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Pharm Dev Technol. 2018 Apr;23(4):343-350. doi: 10.1080/10837450.2017.1290107. Epub 2017 Feb 20.

Development and characterization of poly(lactic-co-glycolic) acid nanoparticles loaded with copaiba oleoresin.

Author information

1
a Department of Pharmaceutics , Federal University of Rio de Janeiro , Rio de Janeiro , Brazil.
2
b Research Program in Cellular Biology and Development, Institute of Biomedical Sciences, Federal University of Rio de Janeiro , Rio de Janeiro , Brazil.
3
c School of Pharmacy, Trinity College, University of Dublin , Dublin , Ireland.

Abstract

Copaiba oleoresin (CPO), obtained from Copaifera landgroffii, is described as active to a large number of diseases and more recently in the endometriosis treatment. In this work, poly(lactic-co-glycolic acid) (PLGA) nanoparticles containing CPO were obtained using the design of experiments (DOE) as a tool to optimize the production process. The nanoparticles optimized by means of DOE presented an activity in relation to the cellular viability of endometrial cells. The DOE showed that higher amounts of CPO combined with higher surfactant concentrations resulted in better encapsulation efficiency and size distribution along with good stability after freeze drying. The encapsulation efficiency was over 80% for all produced nanoparticles, which also presented sizes below 300 nm and spherical shape. A decrease in viability of endometrial stromal cells from ectopic endometrium of patients with endometriosis and from eutopic endometriotic lesions was demonstrated after 48 h of incubation with the CPO nanoparticles. The nanoparticles without CPO were not able to alter the cell viability of the same cells, indicating that this material was not cytotoxic to the tested cells and suggesting that the effect was specific to CPO. The results indicate that the use of CPO nanoparticles may represent a promising alternative for the treatment of endometriosis.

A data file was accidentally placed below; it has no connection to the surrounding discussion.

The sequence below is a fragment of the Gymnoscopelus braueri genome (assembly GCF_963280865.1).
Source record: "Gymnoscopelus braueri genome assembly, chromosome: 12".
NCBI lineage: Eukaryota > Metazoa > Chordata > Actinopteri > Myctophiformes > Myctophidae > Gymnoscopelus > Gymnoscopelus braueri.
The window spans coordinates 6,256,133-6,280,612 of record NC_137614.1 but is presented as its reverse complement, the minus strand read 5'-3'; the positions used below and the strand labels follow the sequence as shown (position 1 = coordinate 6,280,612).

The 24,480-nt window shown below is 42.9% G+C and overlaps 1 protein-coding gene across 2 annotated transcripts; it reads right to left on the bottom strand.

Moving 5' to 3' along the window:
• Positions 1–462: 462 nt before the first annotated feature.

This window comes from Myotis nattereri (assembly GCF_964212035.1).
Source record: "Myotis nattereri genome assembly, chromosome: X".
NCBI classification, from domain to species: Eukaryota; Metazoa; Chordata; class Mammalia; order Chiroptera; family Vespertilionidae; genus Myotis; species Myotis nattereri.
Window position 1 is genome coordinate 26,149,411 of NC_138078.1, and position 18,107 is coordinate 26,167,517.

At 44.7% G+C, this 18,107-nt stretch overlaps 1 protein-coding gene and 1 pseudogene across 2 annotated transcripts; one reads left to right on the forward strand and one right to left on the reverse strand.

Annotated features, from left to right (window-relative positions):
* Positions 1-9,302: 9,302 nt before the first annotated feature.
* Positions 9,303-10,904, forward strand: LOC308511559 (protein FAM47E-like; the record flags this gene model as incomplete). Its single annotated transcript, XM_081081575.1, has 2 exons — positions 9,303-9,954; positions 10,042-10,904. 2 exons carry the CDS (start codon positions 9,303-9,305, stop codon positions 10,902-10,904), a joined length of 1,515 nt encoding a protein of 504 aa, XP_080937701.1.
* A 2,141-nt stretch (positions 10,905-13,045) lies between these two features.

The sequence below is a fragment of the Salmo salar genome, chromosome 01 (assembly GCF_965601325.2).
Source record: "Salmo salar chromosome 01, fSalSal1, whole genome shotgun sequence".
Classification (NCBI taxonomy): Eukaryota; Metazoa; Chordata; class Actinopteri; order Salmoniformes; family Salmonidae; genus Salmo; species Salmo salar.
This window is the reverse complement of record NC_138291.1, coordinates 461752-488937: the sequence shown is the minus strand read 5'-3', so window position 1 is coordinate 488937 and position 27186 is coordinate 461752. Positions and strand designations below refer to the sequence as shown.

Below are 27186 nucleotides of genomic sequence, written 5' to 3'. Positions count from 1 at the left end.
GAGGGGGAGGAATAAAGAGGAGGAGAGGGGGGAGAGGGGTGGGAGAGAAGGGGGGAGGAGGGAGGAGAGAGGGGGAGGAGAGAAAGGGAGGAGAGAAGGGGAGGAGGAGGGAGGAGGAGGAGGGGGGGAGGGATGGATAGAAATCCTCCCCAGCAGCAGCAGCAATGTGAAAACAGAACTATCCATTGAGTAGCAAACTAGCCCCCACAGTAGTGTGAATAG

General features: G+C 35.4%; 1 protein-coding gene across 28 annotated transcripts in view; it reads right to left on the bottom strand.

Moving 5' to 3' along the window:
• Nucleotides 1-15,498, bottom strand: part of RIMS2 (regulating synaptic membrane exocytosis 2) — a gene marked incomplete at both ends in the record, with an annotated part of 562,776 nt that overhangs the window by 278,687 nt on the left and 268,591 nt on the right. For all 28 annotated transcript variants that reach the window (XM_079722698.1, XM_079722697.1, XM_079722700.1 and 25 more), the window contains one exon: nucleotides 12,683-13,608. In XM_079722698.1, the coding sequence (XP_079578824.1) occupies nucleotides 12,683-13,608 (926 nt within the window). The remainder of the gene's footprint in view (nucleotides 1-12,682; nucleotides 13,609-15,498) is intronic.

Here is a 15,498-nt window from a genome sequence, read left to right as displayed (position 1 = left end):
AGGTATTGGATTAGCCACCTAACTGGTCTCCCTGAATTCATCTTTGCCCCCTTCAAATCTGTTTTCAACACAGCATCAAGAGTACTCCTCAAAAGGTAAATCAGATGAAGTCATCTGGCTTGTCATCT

KEYWORDS:

Copaiba oleoresin; Copaifera landgroffii; PLGA; design of experiments; endometriosis; nanoparticles

PMID:
28145793
DOI:
10.1080/10837450.2017.1290107
[Indexed for MEDLINE]

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